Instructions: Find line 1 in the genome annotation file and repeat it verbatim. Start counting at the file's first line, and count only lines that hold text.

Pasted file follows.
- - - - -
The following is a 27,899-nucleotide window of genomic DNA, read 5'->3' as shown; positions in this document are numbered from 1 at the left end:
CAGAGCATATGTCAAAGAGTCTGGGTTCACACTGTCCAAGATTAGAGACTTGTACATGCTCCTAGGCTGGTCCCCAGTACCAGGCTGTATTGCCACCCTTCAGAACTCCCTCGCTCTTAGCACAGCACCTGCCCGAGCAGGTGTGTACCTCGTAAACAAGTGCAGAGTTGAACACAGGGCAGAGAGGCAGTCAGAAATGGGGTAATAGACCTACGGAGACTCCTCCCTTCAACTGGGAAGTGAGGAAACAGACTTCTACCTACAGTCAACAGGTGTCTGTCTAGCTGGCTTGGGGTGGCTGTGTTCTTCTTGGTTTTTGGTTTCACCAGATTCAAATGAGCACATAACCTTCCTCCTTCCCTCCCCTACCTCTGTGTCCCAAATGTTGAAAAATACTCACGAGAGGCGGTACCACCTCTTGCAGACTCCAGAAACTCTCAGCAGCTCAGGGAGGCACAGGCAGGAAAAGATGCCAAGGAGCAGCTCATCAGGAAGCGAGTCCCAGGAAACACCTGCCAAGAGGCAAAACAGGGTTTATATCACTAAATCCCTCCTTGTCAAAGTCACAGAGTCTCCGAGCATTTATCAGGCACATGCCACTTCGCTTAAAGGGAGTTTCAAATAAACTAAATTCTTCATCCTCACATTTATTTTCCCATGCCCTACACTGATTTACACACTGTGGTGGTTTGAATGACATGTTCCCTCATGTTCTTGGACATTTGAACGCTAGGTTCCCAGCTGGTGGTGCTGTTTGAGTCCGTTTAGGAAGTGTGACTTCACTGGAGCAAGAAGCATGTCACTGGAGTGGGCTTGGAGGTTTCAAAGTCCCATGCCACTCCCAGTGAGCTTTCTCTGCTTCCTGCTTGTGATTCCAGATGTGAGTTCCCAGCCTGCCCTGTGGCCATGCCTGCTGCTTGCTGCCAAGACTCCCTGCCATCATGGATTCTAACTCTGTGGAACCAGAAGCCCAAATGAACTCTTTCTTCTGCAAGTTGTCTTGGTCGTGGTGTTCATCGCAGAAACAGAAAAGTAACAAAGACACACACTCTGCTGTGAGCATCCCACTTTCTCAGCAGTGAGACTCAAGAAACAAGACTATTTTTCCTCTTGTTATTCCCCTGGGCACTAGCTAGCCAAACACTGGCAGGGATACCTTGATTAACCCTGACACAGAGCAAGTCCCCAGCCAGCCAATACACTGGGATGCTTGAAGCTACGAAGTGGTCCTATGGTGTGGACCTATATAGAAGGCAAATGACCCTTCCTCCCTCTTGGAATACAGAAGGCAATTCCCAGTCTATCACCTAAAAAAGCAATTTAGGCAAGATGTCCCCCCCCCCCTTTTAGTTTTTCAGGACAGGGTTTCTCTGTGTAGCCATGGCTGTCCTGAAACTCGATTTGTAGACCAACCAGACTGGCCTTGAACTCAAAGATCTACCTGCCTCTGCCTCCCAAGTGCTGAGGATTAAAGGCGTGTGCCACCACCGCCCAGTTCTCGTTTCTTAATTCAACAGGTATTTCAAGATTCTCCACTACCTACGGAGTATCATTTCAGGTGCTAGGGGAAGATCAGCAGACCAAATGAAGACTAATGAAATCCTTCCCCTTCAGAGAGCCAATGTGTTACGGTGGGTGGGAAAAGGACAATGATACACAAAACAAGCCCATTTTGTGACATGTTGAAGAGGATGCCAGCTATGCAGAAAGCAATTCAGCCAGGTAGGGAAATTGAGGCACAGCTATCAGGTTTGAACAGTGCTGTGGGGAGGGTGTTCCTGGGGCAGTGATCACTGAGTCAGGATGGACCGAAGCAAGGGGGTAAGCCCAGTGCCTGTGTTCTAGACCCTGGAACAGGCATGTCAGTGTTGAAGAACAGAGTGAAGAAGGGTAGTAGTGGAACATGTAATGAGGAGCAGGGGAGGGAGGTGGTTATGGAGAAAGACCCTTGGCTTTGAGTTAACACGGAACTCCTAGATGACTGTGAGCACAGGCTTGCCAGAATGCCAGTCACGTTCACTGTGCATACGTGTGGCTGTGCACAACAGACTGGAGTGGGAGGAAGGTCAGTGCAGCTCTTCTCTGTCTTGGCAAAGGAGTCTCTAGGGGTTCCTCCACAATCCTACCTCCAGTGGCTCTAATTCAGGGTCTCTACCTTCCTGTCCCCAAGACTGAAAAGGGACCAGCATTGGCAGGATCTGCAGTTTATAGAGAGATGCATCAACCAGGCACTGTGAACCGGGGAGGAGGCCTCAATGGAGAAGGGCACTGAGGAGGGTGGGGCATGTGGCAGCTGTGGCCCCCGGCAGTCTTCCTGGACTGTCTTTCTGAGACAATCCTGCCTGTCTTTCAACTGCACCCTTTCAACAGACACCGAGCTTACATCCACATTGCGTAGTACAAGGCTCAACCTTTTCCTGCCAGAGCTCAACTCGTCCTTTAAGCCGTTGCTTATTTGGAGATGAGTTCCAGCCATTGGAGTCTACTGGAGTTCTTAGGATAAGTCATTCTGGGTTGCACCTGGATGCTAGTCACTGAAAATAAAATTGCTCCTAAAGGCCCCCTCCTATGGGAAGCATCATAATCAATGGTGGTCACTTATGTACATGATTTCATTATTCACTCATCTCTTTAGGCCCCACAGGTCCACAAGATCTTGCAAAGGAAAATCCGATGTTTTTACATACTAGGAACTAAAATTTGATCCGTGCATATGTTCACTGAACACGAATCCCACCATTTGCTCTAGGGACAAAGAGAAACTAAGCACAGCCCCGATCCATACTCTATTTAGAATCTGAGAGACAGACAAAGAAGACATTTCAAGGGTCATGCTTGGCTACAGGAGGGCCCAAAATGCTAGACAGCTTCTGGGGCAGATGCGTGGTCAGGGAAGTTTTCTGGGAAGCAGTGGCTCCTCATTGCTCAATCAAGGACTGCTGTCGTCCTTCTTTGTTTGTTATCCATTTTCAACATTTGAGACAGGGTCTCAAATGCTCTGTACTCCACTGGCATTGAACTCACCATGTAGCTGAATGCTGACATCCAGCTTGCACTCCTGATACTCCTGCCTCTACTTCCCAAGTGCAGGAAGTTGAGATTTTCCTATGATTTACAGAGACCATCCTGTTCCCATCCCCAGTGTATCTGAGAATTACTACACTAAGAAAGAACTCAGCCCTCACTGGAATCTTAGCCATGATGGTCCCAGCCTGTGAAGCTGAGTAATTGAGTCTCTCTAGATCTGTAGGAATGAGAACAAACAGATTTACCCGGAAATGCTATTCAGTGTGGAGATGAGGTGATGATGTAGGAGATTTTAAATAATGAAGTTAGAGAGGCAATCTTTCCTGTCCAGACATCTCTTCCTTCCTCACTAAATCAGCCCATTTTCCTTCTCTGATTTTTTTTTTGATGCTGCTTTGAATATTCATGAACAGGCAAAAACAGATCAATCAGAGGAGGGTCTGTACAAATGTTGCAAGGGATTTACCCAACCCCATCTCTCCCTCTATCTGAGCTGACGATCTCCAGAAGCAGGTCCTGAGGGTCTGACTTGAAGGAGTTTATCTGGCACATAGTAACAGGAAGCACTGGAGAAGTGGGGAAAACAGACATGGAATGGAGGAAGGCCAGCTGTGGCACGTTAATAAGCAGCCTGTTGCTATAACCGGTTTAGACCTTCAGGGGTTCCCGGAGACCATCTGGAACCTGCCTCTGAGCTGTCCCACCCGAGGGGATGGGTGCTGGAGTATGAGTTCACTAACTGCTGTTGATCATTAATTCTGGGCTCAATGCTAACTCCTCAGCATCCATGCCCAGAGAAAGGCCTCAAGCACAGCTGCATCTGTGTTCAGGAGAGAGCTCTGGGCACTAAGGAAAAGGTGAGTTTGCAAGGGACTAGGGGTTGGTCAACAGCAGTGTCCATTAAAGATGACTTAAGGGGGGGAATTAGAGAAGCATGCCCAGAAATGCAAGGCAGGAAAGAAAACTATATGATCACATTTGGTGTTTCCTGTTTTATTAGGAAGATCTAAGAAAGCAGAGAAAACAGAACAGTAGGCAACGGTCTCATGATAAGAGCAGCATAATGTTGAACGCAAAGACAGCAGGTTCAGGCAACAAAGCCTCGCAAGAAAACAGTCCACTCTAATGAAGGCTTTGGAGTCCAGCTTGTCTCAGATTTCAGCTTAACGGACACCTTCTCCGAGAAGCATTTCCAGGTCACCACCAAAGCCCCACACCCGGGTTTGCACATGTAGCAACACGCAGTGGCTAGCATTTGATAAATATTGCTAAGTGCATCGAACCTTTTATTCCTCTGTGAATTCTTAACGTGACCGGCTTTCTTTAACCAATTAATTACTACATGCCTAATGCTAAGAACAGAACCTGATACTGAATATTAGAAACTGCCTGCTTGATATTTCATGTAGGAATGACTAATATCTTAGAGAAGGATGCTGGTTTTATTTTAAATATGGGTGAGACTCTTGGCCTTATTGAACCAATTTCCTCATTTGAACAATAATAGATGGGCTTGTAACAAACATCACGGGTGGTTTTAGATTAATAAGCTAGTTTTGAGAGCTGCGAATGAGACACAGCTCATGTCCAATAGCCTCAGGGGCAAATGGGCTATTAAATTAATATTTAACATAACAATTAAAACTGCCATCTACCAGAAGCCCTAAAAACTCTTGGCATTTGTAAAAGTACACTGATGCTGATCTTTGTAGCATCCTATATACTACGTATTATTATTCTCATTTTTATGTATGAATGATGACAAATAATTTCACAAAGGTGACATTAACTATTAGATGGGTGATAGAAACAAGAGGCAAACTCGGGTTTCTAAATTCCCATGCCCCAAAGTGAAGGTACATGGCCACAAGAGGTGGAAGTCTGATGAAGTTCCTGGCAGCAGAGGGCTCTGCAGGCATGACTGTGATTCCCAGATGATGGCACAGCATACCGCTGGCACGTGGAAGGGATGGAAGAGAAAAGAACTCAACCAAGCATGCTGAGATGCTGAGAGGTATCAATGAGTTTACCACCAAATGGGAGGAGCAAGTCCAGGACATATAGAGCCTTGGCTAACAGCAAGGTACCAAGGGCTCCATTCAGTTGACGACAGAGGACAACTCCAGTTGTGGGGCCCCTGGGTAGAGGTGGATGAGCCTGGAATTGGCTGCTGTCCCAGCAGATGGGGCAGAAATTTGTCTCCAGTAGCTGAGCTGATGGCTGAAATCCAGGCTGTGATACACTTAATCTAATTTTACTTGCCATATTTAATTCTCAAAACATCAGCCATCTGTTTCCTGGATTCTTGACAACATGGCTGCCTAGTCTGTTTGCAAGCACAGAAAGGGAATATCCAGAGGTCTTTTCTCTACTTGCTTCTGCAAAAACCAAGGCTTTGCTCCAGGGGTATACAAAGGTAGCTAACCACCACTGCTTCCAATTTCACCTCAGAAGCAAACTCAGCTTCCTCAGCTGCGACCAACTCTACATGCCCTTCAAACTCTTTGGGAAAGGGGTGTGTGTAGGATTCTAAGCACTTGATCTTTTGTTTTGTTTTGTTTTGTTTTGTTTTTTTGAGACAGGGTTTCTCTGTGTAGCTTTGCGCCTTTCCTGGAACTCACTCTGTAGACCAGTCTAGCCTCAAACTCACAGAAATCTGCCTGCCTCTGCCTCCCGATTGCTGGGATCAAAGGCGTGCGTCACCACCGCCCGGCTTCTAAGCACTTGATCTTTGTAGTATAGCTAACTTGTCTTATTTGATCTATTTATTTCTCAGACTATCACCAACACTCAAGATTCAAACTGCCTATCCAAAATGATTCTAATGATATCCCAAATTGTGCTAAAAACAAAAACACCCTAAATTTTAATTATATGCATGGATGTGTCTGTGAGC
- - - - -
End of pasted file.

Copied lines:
The following is a 27,899-nucleotide window of genomic DNA, read 5'->3' as shown; positions in this document are numbered from 1 at the left end: